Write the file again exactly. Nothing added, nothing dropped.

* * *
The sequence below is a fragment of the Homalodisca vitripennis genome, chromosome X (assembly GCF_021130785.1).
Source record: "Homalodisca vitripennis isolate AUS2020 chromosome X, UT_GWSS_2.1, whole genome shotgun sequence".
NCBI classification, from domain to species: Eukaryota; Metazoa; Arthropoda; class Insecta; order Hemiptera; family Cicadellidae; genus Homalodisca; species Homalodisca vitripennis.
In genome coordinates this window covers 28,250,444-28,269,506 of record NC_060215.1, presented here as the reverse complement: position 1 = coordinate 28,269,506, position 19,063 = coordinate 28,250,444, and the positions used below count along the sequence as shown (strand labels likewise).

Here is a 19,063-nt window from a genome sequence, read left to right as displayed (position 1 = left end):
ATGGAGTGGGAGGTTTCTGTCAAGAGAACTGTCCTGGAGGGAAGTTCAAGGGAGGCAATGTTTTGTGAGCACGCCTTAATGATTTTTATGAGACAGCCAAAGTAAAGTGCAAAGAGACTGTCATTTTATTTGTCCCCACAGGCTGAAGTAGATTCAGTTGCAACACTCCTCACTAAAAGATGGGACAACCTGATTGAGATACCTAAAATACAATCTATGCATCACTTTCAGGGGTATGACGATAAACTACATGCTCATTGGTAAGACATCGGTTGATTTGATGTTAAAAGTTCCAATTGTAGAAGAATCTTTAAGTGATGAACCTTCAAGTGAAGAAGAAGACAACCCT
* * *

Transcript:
The sequence below is a fragment of the Homalodisca vitripennis genome, chromosome X (assembly GCF_021130785.1).
Source record: "Homalodisca vitripennis isolate AUS2020 chromosome X, UT_GWSS_2.1, whole genome shotgun sequence".
NCBI classification, from domain to species: Eukaryota; Metazoa; Arthropoda; class Insecta; order Hemiptera; family Cicadellidae; genus Homalodisca; species Homalodisca vitripennis.
In genome coordinates this window covers 28,250,444-28,269,506 of record NC_060215.1, presented here as the reverse complement: position 1 = coordinate 28,269,506, position 19,063 = coordinate 28,250,444, and the positions used below count along the sequence as shown (strand labels likewise).

Here is a 19,063-nt window from a genome sequence, read left to right as displayed (position 1 = left end):
ATGGAGTGGGAGGTTTCTGTCAAGAGAACTGTCCTGGAGGGAAGTTCAAGGGAGGCAATGTTTTGTGAGCACGCCTTAATGATTTTTATGAGACAGCCAAAGTAAAGTGCAAAGAGACTGTCATTTTATTTGTCCCCACAGGCTGAAGTAGATTCAGTTGCAACACTCCTCACTAAAAGATGGGACAACCTGATTGAGATACCTAAAATACAATCTATGCATCACTTTCAGGGGTATGACGATAAACTACATGCTCATTGGTAAGACATCGGTTGATTTGATGTTAAAAGTTCCAATTGTAGAAGAATCTTTAAGTGATGAACCTTCAAGTGAAGAAGAAGACAACCCT